For a moment in time, I have to bring them back to life. Something in Austin changed this year. It was more than the pandemic. It was more than the protests and riots. It was more than any single one of us here in Austin. Something is just..different.
Even I wonder why I chose to come back. Why do I stay here?
It’s a lot of little things. A few big reasons, sure, but most of it can be summed up in tiny “God moments” I have all over this city in a day. Some of those big things though. Wow. Just wow.
My experience with Street Lit and the incredible opportunities it provided for truly diving into the art of writing is certainly the biggest of the big moments that hold me here. I keep hoping they will open Conference Room A again. I crave the insight of my fellows; Street Lit Guardians of the Galaxy. I need that smoke break on the sidewalk outside, and the fifteen cups of coffee during our totally informal yet somehow life changing sessions.
The link below is in response to an open letter that I wrote to Barry Maxwell, a dear friend and the founder of Street Lit. He’s off somewhere in the big wide world bringing more superheroes into our alliance of Guardians of the [Literary] Galaxy…but he sure left his mark here in the art of Austin. Thanks, Barry.
Awww…Shucks! on streetlitorg.weebly.com
Looking back on it now, I never would have believed how vital those weekly meetings in that crappy building with those crazy people (that I love so dearly) would be, and even now I wonder if I know just how much that meant.
By the way, they called me “Conference.”
There were so many of my alters that would openly announce themselves in this group. That’s just how close we all became. That’s how raw we were with our writing. That’s how honest we were with each other. My dissociative disorder was apparent and there was simply no point in trying to hide it from these people that were like family.
So, I included them. Instead of destroying my writing, it enhanced it. I didn’t have to write “around” who I was anymore. I just wrote through it. I believe that calling me Conference was just easier for them than trying to figure out which of the “me’s” was hanging with the group that day.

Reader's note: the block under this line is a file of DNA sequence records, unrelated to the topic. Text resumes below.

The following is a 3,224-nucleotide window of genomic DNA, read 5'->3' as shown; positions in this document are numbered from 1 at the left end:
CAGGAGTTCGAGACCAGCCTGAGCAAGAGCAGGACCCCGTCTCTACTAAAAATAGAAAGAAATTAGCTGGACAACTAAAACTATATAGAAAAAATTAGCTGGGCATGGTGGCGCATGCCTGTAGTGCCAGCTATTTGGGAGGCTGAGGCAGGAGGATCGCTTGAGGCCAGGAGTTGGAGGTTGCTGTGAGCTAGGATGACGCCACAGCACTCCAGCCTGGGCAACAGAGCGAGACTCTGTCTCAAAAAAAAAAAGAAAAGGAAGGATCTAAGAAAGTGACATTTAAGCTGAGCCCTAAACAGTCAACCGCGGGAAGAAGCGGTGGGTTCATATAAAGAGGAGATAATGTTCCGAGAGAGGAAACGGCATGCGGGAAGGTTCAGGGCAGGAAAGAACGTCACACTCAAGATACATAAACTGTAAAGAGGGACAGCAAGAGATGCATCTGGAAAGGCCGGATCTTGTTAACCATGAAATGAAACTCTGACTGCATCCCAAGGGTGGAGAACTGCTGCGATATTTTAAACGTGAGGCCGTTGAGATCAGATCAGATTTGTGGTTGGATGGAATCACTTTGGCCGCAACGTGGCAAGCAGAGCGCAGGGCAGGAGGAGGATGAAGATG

Clearing Things Up
Some weeks, Jenny came to Conference Room A and it was just Jenny.
And some weeks, Jenny showed up, but halfway through Natalya was brought out by something that someone read out of their own work, and then before the end of the meeting Clara had to pop out to remind everyone that she was just there for coffee. Oh, and then Jenny would be back to scan the book shelves one more time before carrying all 20 pounds of new books out on her back.
Other weeks, Angel would show up, and she wouldn’t talk much. Not because she was being rude or didn’t want to…she just didn’t know anyone there. She hadn’t spent as much time with these people, and so she didn’t have much to say. It’s so strange to sit in a room full of strangers you know– people you know you should recognize, but you just don’t.
It didn’t matter to Street Lit. They loved Conference. They still just love ME. Whichever me. Whenever. It doesn’t matter.
What’s in a name?
Part of The Hostile Takeover Project was to just be that raw and truthful in everything we did. So, I absolutely did start the blog under one name and change it back to my maiden name when it became relevant. It will probably change again.
And, yes, we do speak together sometimes (different authors as a “we” voice). Some things we post anonymously because the author prefers that, or there is a security threat that demands anonymity, at least for a while.
Then, other times, the “we” you read on these pages…it’s one body. It’s a single individual. Sometimes, “we” is me…Jenny. Without Street Lit, I just never ever would have had the guts to be me on these pages for you.
Thanks again to all of my Street Lit family and friends. You guys helped make me the writer I am today. Without you, I’d have given this dream up so long ago. I love you guys.